• 1/4 teaspoon salt

  • 1/8 teaspoon freshly ground white pepper

    Put the milk, 4 cups of water, the coarse salt, celery root and potatoes in a large pan and bring to a boil over medium heat. Lower the heat and simmer until the vegetables can be easily pierced with the point of a knife, 20 to 25 minutes. Skim off foam as necessary. Drain the vegetables and return them to the pan.

    Put the pan back over low heat and toss the vegetables just enough to cook off their excess moisture, 1 to 2 minutes. Transfer the vegetables to the work bowl of a food processor. Add the butter and pulse, taking care not to overwork the mixture, just until the puree is smooth and creamy. Season with salt and pepper. Keep the puree warm in the top of a double boiler over simmering water.

    BRAISED CELERY

  • 2 bunches celery

  • 1 tablespoon extra-virgin olive oil

  • 1 carrot, peeled, trimmed and quartered

  • 1 turnip, peeled, trimmed and quartered

  • Salt and freshly ground white pepper

  • 2 1/2 cups homemade chicken stock or good-quality purchased chicken broth

    Trim the bottom of each bunch of celery, but make certain the stalks remain together. Measure 5 to 6 inches up from the bottom and cut the celery top off at that point (you'll be using the bottom part). Remove and discard the 3 or 4 tough outer stalks. Run a vegetable peeler over the exterior of the outer celery stalks to remove the stringy part of the vegetable, then cut each bunch of celery lengthwise into quarters.

    Warm the oil in a large saute pan or skillet over medium heat. Add the carrot, turnip and celery quarters, season with salt and pepper, and cook, without coloring the vegetables, for 3 minutes. Pour in the stock and bring to a boil. Adjust the heat so that the stock simmers steadily and cook the vegetables for about 25 to 30 minutes, or until they can be pierced with the point of a knife. When the vegetables are tender, the liquid should be just about gone, so that you should have tender vegetables lightly glazed with the stock. Remove and discard the carrots and turnips.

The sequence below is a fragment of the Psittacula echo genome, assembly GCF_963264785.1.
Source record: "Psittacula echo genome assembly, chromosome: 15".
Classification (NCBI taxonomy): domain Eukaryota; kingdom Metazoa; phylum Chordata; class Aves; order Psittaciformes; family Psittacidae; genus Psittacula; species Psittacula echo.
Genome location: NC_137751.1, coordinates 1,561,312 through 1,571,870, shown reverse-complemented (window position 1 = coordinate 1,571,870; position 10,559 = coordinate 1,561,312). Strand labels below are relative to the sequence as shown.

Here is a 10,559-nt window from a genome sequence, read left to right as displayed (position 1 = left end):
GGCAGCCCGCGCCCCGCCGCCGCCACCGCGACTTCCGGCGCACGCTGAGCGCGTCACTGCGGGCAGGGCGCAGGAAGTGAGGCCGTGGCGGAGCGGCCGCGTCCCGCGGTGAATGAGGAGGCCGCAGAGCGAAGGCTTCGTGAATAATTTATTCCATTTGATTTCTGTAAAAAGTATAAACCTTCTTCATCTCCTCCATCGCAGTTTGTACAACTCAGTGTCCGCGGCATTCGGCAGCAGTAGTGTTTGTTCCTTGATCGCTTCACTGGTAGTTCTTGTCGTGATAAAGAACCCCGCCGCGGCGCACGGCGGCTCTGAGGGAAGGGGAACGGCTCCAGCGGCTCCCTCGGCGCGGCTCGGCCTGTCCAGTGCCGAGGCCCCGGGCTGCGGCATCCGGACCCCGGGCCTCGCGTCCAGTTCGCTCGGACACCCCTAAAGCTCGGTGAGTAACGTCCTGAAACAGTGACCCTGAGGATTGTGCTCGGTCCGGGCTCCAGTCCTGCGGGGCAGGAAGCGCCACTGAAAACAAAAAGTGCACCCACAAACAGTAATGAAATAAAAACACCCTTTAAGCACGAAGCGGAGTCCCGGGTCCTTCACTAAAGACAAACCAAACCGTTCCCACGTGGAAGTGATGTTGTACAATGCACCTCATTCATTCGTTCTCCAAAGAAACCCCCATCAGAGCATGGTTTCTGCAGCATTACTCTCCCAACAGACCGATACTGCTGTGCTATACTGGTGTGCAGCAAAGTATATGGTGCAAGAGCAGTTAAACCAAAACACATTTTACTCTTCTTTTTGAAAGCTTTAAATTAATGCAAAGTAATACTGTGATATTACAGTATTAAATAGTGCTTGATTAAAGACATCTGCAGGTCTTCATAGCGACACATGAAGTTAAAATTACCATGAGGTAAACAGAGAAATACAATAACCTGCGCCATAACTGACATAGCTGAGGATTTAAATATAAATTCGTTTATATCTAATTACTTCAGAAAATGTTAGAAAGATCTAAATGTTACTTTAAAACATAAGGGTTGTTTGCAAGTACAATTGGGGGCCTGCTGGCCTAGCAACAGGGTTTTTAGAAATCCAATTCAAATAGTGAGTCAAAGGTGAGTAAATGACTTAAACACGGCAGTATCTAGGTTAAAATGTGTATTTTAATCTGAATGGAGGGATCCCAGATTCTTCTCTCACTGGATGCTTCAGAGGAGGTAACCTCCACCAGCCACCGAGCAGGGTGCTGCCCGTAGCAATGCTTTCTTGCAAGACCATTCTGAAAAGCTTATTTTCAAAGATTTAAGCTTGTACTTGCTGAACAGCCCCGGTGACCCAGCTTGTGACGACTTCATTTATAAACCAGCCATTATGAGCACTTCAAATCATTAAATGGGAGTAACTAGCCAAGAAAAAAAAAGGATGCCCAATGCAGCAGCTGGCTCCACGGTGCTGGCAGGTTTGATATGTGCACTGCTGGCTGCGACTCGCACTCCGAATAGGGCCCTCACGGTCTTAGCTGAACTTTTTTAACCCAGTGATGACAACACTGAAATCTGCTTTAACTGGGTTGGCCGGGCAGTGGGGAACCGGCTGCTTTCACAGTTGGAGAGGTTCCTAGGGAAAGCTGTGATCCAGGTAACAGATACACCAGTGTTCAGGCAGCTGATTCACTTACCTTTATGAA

Serve the celery immediately on a large heated platter, spooning the puree on one half and the celery onto the other.

    Makes 8 servings.

  • Per serving: 222 calories, 6 g protein, 25 g carbohydrates, 4 g fiber, 12 g fat, 6 g saturated fat, 26 mg cholesterol, 588 mg sodium

    CREAM OF CELERY SOUP

  • 3 tablespoons butter

  • 1 medium onion, diced (about 1 1/2 cups)

  • 1 Idaho potato (about 3/4 pound), peeled and cut into 1/2-inch dice (a scant 2 cups diced)

  • 10 stalks celery, trimmed and cut into 1/2-inch slices (about 6 cups sliced)

  • 5 cups homemade chicken stock or good-quality purchased chicken broth

  • 1/4 teaspoon sea salt

  • 1/8 teaspoon freshly ground white pepper

  • 2 tablespoons heavy cream (optional)

  • Celery leaves for garnish

    Melt the butter in a soup pot. Add the onions and cook over medium heat until translucent, about 7 or 8 minutes.